Whenever my children ask me, “Mom, what are you most afraid of?” I typically tell them falling. Ever since I fell out of a tree and spent my ninth birthday with casts on both of my arms, I start to have a panic attack in any circumstance that may lead to me or someone else falling and getting hurt.
But it’s a lie. At least, just the general “falling” is a lie. The fear that keeps me up at night is that something horrible could happen to one of them. I’m not afraid of falling off a literal height, but how hard I’d fall if something ever happened to them.
Like most moms, as soon as my children were born, seeing and hearing stories of something happening to a child cut a deeper. There seems to be a sense of shared consciousness between mothers: the pain of losing a child is, I am, certain, the worst thing a mother can endure- and even just hearing stories, I sometimes find that I can barely hold myself together. Mothers of small children fear many things: reaching developmental milestones, locked medicine and cleaning supply cabinets, teaching and instilling the proper habits. But, as my children have grown older, I find my fears have changed. In some ways, the fear has grown with them because I am not around to protect them.
Stranded Without a Phone
One night, around midnight, I got a call from my son who was away at college. He was stranded at a movie theater a couple miles from campus. He couldn’t reach his ride on the phone, there were no buses or taxis running, and this was before services like Uber took off. It was about 4 degrees outside, and he had no gloves and his clothing wasn’t very weather-proof, but he was going to try to walk back to his dorm. If circumstances had been different, I would have probably tried to go get him. I made him promise to call me and let me know when he was back safe. As I hung up the phone, my heart was racing, my stomach churning, and I started praying that he would make it back okay. Thankfully, about two minutes later he called to let me know some acquaintances had seen him and gave him a ride back to school. But for those two minutes, I imagined being called to some hospital in Muncie as my son lost his fingers to frostbite.
Lost in an Amusement Park
This past summer, I took most of my children to Kings Island. My family is from the Cincinnati area, and we go to the park a few times each year. Since my children have been going there since they were toddlers, they know the layout very well. When we go to the waterpark, we have a rule that I set up a “base camp” with all of our stuff, and the kids are supposed to check in with me from time to time so I can find them. As always, I kept track of where different people were going throughout the afternoon. I realized after a while that one of my sons had not checked in at all. I would ask his siblings if they had seen him, but no one had. Now, I logically knew that he knows how to handle himself, even at twelve years old, and he just isn’t the best at keeping track of time. But the emotional side of me was imagining him either being kidnapped or drowned in one of the wave pools. When all was said and done, he was missing for four hours and, as expected, he just wasn’t paying attention or thinking about checking in and he was perfectly fine. I wasn’t sure whether to kill him or hold him as tight as I could when I eventually found him. I was so angry that he had worried me so much, but my relief at finding him ok was just as strong or stronger.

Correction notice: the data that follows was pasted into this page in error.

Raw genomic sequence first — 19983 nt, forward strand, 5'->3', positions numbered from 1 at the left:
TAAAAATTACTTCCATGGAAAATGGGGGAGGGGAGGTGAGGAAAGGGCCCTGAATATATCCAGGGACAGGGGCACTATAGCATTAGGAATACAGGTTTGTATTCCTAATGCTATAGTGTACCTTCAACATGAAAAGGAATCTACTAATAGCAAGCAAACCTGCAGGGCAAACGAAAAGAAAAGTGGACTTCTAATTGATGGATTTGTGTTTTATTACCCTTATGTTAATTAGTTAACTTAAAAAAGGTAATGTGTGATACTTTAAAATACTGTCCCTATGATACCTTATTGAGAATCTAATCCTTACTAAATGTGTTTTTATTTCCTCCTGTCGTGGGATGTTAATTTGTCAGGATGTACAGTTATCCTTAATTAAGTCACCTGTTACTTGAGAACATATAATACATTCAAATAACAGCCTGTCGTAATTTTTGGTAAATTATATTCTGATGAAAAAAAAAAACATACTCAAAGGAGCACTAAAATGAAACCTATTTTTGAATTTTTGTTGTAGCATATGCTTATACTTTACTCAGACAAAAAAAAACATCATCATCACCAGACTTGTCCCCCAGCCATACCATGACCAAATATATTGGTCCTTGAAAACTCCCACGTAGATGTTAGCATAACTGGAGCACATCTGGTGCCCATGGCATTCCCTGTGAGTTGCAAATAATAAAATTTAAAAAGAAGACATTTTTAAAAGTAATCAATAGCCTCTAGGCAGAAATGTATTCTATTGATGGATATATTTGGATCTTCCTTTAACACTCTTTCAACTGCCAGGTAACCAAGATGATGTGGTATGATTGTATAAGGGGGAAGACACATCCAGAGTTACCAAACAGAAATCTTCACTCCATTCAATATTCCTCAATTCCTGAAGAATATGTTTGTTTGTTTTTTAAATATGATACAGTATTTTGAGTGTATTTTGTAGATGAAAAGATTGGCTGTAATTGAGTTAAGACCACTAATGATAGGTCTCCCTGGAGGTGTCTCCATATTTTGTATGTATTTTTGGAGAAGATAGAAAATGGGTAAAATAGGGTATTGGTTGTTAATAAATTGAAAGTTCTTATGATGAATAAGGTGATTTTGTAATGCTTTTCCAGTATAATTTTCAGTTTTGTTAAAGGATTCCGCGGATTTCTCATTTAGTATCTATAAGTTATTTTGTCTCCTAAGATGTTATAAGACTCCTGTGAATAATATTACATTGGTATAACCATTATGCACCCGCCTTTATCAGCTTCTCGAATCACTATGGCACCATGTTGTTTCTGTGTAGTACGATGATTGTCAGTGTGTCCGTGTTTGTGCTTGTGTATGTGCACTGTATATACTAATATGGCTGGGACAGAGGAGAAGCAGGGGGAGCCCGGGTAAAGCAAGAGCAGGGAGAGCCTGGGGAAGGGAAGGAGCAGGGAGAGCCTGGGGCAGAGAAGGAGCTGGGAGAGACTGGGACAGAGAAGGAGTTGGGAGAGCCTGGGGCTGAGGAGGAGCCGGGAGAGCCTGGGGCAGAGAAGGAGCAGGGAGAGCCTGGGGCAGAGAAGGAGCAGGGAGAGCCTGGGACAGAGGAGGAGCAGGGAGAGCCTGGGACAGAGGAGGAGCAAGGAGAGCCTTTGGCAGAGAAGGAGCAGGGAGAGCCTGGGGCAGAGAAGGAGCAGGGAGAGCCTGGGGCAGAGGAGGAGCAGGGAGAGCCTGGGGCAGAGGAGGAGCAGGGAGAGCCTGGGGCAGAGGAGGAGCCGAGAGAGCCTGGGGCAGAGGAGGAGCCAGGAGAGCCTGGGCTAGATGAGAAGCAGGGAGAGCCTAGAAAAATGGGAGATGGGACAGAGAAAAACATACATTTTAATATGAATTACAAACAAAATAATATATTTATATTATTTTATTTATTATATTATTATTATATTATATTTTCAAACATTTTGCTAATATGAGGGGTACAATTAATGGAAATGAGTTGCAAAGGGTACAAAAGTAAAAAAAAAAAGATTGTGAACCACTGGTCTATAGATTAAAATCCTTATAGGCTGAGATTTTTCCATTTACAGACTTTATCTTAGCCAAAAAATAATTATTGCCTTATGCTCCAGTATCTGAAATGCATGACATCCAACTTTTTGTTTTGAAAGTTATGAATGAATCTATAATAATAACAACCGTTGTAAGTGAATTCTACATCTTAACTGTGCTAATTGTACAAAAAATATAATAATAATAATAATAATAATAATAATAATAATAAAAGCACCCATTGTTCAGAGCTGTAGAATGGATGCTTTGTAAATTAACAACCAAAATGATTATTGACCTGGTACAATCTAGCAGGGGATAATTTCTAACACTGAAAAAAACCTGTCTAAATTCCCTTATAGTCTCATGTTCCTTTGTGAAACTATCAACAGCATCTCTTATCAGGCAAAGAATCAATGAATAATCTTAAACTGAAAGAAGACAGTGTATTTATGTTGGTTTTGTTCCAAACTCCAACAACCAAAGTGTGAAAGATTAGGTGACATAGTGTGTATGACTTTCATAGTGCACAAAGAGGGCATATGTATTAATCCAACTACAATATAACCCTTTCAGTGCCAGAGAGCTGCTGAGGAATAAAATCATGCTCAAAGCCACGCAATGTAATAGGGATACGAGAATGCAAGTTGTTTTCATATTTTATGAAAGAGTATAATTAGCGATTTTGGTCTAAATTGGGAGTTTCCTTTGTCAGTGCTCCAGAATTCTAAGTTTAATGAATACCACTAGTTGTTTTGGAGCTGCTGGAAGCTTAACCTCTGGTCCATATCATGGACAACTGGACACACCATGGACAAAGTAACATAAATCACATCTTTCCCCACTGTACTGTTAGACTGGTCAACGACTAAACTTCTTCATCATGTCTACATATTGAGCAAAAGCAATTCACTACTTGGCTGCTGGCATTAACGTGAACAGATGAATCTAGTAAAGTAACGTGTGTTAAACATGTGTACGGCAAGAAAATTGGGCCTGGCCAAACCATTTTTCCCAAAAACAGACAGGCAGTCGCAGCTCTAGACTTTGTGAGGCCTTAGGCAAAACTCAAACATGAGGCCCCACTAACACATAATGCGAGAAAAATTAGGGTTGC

I have two children with driver’s licenses. Each of them has been involved in a few minor accidents or fender benders. My daughter has, unfortunately, had a few more serious incidents. Once, she and her brother were on the way to school when another student’s car slid into theirs due to wet conditions. Thank heavens they both only suffered a few bumps and bruises because the car ended up being totaled due to frame damage. Earlier this year, she was on her way back to school from a weekend visit, and her car spun out on the highway. By some miracle, she didn’t hit anything, and was able to get to the side of the road and her grandparents were able to go get her. But a couple of months ago, we got a call on a Sunday afternoon as she was heading to our house that she had had a major single car accident. She could barely speak to us. A police officer took her to a gas station to meet my husband, and he brought her home. When he went to see the car at the salvage yard a week later, he said he almost broke down as the car’s front end was so crushed, he knows she wouldn’t have survived had it not been for her seatbelt and airbags. As it was, she walked away with only minor injuries that lasted a few days. When he described the scene to me though, I started to cry and kept crying throughout the day. I could have lost my child so quickly that day, and there’s nothing I could have done to prevent it.
As my children are growing up, I know I have to let them explore the world on their own more and more. The risks to them grow as they do, whether it be an increased risk of suicide, car accidents, drinking, even just meeting to people trying to expand their social circle. I know that the best I can really do is teach them to be responsible and to weigh their risks, to try to keep them emotionally and physically healthy, and to pray. And I do these things with the nervous conviction of a mother, whose worst fears never seem that far out of reach.
So I tell my children that I’m most afraid of falling, because I can’t let them know how hard I would fall if anything ever happened to them.